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Catalyst Honors Companies Making a Difference in Gender Diversity

By Melissa J. Anderson

Yesterday marked Catalyst‘s annual awards celebration to honor companies that are making progress in the advancement and retention of women. This year’s honorees included Kaiser Permanente, McDonald’s, and Time Warner.

Each of the winning companies was commended for its ongoing work to improve gender balance – as Julie S. Nugent, Senior Director, Research, and Chair, Catalyst Award Evaluation Committee, explained, the awards honor progress – not perfection. Plus, Nugent explained, winners of the award were careful to back up their success with metrics. “We do love our results, being a research organization,” she said.

Whether it was the growth of women on boards at Kaiser Permanente, an increase of women in senior management at McDonald’s, or an improvement in the retention of women at Time Warner, each of the companies had the numbers to show that their programs were working.

Diversity as a Business Booster

During the plenary session opening the conference, thee leaders from each company discussed the reasons their programs had been so successful. The panel included Diane Gage Lofgren, Senior Vice President, Brand Strategy, Communications and Public Relations, Kaiser Permanente;Tim Fenton, President – Asia, Pacific, Middle East and Africa, McDonald’s Corporation; and Lisa Garcia Quiroz, Senior Vice President, Corporate Responsibility, Time Warner, Inc.

In opening the conference, Catalyst’s senior vice president Julie Nugent explained that these companies show “diversity and inclusion is an important business imperative that deserves our attention, and it’s not just a nice thing to have.”

In fact each of the panelists touched upon this idea. The reason these programs were so successful, they said, was because gender diversity could be tied directly to business success.

For example, Lofgren mentioned explained that as a healthcare provider, Kaiser Permanente had to be able to respond to the diverse needs of its community – no matter its ethnic or cultural background. Additionally, she said, women are traditionally the ones making the healthcare decisions within the household. It makes sense that the company would be made up of a larger percentage of women.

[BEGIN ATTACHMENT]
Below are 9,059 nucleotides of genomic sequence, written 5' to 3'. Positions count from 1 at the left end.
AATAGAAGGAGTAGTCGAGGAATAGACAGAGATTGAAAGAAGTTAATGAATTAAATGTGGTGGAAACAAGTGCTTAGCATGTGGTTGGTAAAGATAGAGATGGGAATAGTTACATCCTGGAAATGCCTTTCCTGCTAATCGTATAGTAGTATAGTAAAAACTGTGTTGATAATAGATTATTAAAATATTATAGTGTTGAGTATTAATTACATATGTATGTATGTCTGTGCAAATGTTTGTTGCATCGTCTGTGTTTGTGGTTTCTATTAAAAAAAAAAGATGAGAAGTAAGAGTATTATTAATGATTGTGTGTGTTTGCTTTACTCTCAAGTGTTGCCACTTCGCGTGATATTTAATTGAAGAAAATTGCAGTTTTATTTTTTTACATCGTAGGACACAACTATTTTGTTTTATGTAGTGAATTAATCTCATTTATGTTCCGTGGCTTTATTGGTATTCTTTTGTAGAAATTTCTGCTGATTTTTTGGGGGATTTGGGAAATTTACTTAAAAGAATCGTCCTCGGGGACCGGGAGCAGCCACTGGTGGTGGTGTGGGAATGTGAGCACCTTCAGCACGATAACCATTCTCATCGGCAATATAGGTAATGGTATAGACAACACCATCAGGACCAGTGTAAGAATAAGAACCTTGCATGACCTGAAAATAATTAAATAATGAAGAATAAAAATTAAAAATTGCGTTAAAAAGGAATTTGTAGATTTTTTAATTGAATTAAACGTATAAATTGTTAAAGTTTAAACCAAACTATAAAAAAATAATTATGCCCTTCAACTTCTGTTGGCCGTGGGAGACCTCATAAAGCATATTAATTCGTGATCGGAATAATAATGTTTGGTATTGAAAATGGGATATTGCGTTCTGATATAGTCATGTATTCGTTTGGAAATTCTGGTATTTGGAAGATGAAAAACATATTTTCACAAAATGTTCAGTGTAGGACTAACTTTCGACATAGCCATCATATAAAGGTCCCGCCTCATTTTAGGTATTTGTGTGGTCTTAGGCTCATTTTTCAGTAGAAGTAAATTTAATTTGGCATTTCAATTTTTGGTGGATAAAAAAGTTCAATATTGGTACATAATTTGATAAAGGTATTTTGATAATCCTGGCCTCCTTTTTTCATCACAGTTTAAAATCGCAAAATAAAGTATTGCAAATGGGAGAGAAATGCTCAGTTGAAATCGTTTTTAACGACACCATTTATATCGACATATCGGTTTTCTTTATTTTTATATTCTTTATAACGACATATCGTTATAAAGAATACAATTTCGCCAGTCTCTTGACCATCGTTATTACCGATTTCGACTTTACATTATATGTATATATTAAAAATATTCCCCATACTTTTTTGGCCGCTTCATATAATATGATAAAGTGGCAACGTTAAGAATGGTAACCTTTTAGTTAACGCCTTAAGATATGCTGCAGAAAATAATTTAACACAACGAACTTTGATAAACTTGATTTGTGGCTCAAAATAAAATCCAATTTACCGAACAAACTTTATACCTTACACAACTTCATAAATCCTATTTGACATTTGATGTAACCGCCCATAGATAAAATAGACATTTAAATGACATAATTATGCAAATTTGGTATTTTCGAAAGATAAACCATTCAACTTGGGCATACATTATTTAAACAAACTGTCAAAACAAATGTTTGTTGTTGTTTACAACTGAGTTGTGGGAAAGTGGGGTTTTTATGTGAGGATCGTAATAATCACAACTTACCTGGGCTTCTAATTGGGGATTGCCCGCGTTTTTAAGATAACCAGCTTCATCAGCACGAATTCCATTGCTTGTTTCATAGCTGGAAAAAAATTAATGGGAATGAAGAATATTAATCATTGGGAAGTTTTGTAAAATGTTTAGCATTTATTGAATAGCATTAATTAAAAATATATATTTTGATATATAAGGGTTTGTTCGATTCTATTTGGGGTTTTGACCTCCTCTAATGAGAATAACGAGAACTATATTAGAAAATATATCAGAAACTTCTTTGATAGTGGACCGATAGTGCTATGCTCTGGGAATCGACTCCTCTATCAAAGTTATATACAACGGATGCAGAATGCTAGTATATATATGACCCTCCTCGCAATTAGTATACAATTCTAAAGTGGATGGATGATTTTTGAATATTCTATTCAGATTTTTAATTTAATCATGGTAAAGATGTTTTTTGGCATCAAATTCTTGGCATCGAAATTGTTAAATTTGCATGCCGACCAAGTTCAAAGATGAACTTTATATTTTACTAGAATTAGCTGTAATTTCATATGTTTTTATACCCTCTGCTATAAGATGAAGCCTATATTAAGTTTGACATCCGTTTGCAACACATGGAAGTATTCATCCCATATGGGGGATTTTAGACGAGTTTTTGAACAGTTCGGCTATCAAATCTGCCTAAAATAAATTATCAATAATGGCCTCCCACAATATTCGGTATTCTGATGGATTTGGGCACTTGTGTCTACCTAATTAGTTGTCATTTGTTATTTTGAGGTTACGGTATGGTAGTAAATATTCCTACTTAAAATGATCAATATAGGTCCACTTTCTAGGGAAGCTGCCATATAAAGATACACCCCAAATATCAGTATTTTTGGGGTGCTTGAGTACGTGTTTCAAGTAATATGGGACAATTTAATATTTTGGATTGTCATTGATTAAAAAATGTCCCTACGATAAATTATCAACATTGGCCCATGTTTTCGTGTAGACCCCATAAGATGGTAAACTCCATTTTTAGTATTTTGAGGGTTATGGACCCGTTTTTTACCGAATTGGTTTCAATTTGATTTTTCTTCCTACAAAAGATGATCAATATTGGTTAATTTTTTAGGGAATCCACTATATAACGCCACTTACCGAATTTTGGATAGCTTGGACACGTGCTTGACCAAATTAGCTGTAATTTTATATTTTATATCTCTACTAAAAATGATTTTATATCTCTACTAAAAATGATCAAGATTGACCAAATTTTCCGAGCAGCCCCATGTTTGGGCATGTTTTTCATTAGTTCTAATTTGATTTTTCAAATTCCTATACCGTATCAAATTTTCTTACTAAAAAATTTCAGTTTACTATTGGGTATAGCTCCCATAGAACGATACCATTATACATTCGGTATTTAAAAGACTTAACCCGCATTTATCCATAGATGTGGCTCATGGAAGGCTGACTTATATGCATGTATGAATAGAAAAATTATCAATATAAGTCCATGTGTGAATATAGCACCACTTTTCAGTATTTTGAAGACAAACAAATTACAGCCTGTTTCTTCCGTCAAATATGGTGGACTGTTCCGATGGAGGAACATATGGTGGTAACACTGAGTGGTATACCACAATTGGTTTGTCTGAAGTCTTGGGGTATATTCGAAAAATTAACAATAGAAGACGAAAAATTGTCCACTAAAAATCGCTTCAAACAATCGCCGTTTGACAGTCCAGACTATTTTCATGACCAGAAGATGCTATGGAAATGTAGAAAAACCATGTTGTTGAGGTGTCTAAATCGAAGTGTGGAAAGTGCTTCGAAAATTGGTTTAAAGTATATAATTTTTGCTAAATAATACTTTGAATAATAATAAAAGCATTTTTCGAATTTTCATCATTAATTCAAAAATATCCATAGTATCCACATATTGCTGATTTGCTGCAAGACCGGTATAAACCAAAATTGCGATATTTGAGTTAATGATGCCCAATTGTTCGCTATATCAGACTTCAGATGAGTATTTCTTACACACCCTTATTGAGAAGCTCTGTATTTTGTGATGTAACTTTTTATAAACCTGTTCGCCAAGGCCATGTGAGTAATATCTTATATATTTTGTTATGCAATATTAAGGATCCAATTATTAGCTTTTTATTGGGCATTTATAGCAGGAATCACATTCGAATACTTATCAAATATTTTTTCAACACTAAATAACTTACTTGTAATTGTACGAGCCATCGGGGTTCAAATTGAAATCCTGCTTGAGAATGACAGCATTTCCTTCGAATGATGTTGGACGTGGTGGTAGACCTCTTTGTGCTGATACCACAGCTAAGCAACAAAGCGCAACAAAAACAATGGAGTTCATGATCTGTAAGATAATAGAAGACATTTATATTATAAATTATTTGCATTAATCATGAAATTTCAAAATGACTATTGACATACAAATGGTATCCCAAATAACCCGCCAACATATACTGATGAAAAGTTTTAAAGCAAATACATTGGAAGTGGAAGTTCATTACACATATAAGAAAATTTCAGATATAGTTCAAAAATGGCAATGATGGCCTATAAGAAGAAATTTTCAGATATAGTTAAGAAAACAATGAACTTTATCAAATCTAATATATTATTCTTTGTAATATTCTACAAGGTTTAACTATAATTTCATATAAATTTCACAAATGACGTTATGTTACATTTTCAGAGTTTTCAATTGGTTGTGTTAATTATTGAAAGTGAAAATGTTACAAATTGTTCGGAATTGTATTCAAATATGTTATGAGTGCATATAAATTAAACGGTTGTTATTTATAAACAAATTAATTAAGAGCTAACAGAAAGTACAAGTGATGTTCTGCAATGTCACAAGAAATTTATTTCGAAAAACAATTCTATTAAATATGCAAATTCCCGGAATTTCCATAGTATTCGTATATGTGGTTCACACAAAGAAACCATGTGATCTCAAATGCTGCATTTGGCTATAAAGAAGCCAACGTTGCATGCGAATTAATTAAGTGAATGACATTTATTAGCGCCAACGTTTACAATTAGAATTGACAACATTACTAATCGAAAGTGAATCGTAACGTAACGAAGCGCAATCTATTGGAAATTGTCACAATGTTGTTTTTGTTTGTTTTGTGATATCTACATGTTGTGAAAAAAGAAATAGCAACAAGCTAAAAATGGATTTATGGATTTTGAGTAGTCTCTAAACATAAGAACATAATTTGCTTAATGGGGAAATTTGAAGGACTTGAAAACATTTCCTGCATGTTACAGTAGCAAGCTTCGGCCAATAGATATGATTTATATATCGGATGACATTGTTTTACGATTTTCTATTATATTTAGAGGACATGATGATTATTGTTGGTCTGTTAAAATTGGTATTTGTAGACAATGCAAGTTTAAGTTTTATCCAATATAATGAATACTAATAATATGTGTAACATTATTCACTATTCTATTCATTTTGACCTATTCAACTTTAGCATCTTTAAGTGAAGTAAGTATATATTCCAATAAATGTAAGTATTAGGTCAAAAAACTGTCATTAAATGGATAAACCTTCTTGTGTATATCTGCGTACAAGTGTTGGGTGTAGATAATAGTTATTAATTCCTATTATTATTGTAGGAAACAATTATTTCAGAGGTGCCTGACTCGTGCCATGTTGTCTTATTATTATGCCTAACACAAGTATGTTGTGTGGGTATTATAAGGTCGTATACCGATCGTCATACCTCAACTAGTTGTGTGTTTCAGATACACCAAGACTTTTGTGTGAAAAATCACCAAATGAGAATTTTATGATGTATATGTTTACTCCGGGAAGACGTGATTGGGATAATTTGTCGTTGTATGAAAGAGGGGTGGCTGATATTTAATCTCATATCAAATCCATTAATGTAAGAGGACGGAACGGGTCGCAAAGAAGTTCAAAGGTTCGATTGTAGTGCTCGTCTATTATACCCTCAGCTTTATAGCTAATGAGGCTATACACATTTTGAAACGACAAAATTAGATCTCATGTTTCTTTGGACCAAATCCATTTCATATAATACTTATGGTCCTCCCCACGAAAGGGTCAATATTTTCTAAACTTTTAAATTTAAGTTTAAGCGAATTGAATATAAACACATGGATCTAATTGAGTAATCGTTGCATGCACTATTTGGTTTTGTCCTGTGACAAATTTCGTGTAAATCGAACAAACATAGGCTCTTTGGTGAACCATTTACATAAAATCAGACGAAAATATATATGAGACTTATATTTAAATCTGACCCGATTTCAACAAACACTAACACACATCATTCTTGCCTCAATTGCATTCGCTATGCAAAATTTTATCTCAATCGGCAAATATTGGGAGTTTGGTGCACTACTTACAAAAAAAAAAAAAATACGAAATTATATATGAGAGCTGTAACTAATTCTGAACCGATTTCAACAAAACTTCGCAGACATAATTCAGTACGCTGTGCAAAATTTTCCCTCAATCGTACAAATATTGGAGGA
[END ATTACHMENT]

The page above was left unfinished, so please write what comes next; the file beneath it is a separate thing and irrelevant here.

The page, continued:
She said, “The workforce reflects the communities we serve. And they believe [in our commitment to diversity] because they see it in our senior leaders.”

Quiroz explained that the business case for getting more women in decision making roles at the company is obvious – a huge segment of Time Warner’s audience is women.

She also commented on how a company’s brand can speak to potential employees – including herself. “As a young Hispanic woman out of business school, I was immediately drawn to Time Inc.” Remembering how the Time Magazine on her mother’s coffee table appealed to her, she said, “A brand is a tremendously powerful too.” On the other hand, she said, if she hadn’t felt that the brand spoke to her, she wouldn’t have considered the job.

Building Effective Workforces

Additionally, Time Warner has seen employee retention rates improve significantly since implementing its women’s initiative. Quiroz inferred that keeping women engaged within the company was a big part of employee engagement overall. “Women are the canaries in the mine. If you keep women happy, your organization is happy.”

Fenton said that companies looking to implement diversity programs within their own companies should remember three things – first of all that it’s a business decision, second to have the mechanisms for accountability, and third, to build methods for success.

He explained how McDonald’s faces an interesting challenge in implementing its diversity program globally, as so many of the markets the company has entered are slow to warm to the idea of women’s leadership. “We’re not trying to change cultures,” he said. “So we made it a business initiative [worldwide]. If we can be known as the best place for women to work, what an advantage that would be for us in our workforce.”

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